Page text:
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View Poll Results: Would you like to see penny auction ads disappear from Macrumors?
You betcha! Penny auction ads have no business here. 58 44.96%
Meh. I don't care one way or the other. 34 26.36%
Keep 'em. If MR pulled every ad that somebody didn't like ... 37 28.68%
Voters: 129. You may not vote on this poll

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Old Nov 9, 2011, 08:03 PM   #101
FloatingBones
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Old Nov 10, 2011, 09:09 AM   #102
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Originally Posted by FloatingBones View Post
WTF does "overstock" mean? Is dealfun.com saying they are somehow overstocked on iPads, iPhones, and iPod Touch devices? How would that happen?
They are lying. "Overstock" means someone built too many and has to try to get rid of them at a cheap price. Hasn't happened to Apple for ages. And when Apple has leftover devices after introducing something new, the old devices get sold as "refurbished" by Apple itself. (Just recently Apple sold a lot of refurbished iPad 1's at very good prices; I would have bought one if I didn't have one already).

They are also lying when they talk about "buying" and about "auctioning". The essence of "buying" is that a merchant offers goods for some price, and if I want it I pay that price and get the goods, and if I don't want it, I pay nothing and get nothing. The essence of "auctioning" is that the merchant offers the goods but not at a fixed price, anybody can bid, and the highest bidder pays the bid price and gets the good, while everybody else pays nothing and gets nothing.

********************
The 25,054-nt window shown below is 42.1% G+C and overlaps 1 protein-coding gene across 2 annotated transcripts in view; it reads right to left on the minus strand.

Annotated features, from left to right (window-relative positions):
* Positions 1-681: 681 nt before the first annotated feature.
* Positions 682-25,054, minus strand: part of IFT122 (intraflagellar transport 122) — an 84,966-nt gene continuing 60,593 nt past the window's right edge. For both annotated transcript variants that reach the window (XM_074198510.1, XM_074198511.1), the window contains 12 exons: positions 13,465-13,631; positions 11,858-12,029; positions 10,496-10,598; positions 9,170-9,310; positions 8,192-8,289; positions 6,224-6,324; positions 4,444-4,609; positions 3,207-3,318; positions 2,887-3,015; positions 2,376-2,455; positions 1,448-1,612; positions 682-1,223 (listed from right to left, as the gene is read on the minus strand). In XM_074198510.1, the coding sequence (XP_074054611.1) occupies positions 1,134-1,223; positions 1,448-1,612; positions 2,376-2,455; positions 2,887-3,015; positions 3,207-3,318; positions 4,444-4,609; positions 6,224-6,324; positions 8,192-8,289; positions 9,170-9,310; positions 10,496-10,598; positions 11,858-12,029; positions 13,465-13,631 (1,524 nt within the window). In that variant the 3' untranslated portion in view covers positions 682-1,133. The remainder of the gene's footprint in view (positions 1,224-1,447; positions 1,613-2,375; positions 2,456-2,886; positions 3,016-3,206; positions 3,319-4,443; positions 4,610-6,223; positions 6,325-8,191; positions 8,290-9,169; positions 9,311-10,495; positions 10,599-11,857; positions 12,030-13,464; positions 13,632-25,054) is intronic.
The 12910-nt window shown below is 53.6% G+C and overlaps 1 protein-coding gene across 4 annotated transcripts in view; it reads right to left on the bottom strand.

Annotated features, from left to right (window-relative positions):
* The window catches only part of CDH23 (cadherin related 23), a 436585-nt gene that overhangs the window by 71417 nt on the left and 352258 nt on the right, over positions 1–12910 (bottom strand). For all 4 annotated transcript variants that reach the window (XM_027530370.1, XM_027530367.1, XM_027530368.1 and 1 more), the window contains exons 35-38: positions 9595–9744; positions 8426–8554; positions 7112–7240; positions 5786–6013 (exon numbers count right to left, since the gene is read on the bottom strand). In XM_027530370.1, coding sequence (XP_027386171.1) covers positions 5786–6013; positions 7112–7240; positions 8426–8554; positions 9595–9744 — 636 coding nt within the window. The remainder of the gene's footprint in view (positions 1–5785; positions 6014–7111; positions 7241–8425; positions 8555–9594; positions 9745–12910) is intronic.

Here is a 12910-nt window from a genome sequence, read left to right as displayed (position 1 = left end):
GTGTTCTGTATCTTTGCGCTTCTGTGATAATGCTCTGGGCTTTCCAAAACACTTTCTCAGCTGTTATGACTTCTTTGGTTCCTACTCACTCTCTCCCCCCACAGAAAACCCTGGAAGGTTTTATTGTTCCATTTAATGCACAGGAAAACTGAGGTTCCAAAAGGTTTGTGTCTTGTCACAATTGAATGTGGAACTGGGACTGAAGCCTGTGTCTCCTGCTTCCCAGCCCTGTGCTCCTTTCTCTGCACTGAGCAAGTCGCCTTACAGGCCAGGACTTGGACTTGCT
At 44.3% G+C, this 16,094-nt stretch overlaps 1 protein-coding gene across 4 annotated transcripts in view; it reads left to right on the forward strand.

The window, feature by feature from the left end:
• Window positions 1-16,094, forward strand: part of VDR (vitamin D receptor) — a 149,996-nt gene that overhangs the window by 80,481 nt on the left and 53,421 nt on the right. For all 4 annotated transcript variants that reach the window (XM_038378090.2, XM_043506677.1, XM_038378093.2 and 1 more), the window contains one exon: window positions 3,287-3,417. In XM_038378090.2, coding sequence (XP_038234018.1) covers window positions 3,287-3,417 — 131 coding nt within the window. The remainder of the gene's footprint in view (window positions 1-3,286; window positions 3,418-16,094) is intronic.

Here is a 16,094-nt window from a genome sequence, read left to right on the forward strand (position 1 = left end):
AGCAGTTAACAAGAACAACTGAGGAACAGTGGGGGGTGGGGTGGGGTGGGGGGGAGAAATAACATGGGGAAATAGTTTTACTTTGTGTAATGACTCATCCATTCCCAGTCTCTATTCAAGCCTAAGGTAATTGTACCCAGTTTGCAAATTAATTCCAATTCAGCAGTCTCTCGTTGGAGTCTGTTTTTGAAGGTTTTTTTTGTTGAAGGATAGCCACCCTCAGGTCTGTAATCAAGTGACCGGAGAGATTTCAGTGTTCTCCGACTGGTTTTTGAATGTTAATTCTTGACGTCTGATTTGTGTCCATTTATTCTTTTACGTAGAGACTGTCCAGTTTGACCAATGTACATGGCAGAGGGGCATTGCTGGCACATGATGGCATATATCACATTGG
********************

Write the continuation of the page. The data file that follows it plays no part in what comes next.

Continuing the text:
Notice the combination "gets nothing and pays nothing". All these penny auction sites make their living from people who pay good money to bid and end up paying lots of money and getting _nothing_.
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Old Dec 19, 2011, 10:58 AM   #103
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They're baaaaack!



Consumer reports finally weighed in on penny auctions with this article.

Quibids has contended that their "buy now" program means they are not a ripoff. They published a report from an independent auditor which found that they do indeed fulfill on auctions from winning bidders and users of their "buy now" program. That program allows losing bidders on an auction to purchase the item and to lower their purchase price by the amount of [paid] bids the bidder placed on that item. Unfortunately, the "buy now" prices are typically inflated -- much higher than the amazon.com price for an item. Also, I've never seen any of the penny auction sites that do "buy now" actually list the "buy now" price for items up front. I believe the program is a facade: I would guess that far less than 1/100 of 1% of bidders know that "buy now" even exists.